On January 28, Robinhood halted the buying of GameStop and other securities, attracting criticism and accusations of market manipulation from prominent politicians and businesspeople from across the political spectrum, including U.S. Representative Alexandria Ocasio-Cortez, U.S. Senators Ted Cruz and Elizabeth Warren, and Tesla CEO Elon Musk. Class-action lawsuits were also filed against Robinhood in the U.S. District Courts for the Southern District of New York and the Northern District of Illinois.

Trina (Con't): I don't know that everyone reading this will be on the same page so I just want to get that in there as to what took place, a brief overview, so everyone's on the same page.

Jim: Good point, thank you, Trina. So Janet Yellen should not be overseeing this and Jen Psaki's remarks were foolish.

Elaine: And what is it with this obsession with money? Jen saying Janet was worth the $800,000, the judge in the Clinesmith case lamenting that poor Clinesmith won't be earning $150,000 a year anymore? Where is the concern or the compassion for the working class in America -- not at the White House, not in a district court. It is shameful.

Cedric: Amen. This is a pandemic and yet you've basically got a judge and the White House spokesperson celebrating greed and gluttony. People are out of work. A huge number of people. Then there are the people who are barely surviving on the meager paychecks that they do have. This is appalling. A do-nothing Congress. Who does care about We The People?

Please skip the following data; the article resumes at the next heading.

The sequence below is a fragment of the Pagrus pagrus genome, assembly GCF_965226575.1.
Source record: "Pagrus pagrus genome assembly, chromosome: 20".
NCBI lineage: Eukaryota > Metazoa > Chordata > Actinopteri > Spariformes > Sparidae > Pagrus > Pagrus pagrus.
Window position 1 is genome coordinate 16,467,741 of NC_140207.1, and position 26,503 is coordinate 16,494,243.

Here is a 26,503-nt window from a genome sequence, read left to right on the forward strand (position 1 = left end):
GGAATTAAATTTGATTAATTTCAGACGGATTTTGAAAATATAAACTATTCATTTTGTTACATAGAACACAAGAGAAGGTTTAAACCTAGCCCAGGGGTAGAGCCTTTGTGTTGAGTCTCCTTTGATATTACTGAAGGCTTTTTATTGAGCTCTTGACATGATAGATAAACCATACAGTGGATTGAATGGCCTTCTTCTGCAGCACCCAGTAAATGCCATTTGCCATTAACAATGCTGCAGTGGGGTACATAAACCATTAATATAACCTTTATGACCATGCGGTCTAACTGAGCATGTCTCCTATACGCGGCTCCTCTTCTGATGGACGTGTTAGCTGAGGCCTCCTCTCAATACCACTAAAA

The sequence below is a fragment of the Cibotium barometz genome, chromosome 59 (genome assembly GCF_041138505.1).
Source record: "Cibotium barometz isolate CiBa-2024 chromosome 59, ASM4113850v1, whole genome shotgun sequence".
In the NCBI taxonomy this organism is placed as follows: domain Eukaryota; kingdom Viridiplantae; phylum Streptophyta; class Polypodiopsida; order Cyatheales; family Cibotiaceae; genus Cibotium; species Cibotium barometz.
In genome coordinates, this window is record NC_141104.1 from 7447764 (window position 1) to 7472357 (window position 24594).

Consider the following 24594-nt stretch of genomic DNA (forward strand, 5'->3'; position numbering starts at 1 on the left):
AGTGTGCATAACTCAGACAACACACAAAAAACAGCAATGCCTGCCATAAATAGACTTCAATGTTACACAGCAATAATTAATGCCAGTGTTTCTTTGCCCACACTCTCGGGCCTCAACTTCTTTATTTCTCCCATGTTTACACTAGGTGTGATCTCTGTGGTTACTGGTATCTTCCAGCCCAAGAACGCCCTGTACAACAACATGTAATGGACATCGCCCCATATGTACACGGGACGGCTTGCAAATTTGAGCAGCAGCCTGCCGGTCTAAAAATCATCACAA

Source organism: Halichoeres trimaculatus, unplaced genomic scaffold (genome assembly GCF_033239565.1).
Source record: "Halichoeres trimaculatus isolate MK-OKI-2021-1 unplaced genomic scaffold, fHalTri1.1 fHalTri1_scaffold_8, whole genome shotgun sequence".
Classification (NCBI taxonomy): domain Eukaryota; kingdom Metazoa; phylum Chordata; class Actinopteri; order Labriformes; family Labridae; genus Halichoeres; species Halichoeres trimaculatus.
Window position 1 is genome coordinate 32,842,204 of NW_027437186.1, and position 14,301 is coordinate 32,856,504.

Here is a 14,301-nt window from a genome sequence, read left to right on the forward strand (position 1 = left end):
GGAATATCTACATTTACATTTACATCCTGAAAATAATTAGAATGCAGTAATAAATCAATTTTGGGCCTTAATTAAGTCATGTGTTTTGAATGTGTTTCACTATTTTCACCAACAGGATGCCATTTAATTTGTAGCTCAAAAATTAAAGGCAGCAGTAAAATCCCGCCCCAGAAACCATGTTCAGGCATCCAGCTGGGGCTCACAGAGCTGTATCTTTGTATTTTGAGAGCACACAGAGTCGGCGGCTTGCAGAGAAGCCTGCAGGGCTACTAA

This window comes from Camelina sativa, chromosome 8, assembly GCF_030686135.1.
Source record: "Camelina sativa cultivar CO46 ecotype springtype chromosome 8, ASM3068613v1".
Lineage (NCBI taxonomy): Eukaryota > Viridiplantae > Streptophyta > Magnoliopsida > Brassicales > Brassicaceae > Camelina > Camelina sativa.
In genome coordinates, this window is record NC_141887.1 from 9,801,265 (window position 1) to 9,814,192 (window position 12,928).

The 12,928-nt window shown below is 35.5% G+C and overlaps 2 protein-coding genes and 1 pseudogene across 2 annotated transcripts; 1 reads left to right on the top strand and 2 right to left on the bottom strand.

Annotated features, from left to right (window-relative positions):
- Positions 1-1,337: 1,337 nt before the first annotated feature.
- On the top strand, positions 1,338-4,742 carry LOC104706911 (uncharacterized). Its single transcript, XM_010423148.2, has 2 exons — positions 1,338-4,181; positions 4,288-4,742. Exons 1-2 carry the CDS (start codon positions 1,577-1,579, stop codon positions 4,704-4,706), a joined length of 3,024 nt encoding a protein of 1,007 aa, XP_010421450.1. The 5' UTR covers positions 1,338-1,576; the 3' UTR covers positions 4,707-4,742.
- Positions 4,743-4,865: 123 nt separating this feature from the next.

Ann: Obviously none of the members of Congress or of the new administration a statement I can easily make as a Green Party member.

Jim: Democrats can't tell that truth?

Ann: Some can, some Republicans can. But Greens and Libertarians have less need to lie for a system that they're not a part of and not represented in.

Isaiah: And there are so many liars. Senator Dianne Feinstein has one of the worst ethical records and now she's failed to report finances correctly, been caught and wants to say "I'm willing to pay a fine." Her 'woopsie' moment. And US House Rep. Rashid Tlab calls her out, rightly, and you get these idiot partisans saying that's not needed. Like Rashid's the problem -- not Dianne for yet again skirting the rules.

Kat: She really is disgusting. But, hey, we backed Kevin de Leon in 2018 -- those of us who live in California. We said she was too old. We noted she was already having cognitive issues. But people wanted to look the other way. End result? We've got a Supreme Court Justice we might not have had if we hadn't put Senator Senior back in the Senate and seniority rules hadn't made her the head of the Judiciary Committee. She was always worthless. To Ann's larger point, yeah, a lot of people are idiots and won't tell the truth even when they know it's true because it's ugly truth about a politician in their same party. That's shameful and it's hypocrisy.

Ava: There are real issues. Dianne's ethics are a real issue -- and a pattern at this point. Senator Tom Cotton, who I don't care for, was not a real issue last week when various idiots tried to go after him. C.I. and Jonathan Turley both called that nonsense out. And that nonsense was fueled by partisans who saw some way to attack. It distracts from real issues and it's just b.s. Deliver us all from that garbage,non-thought machine.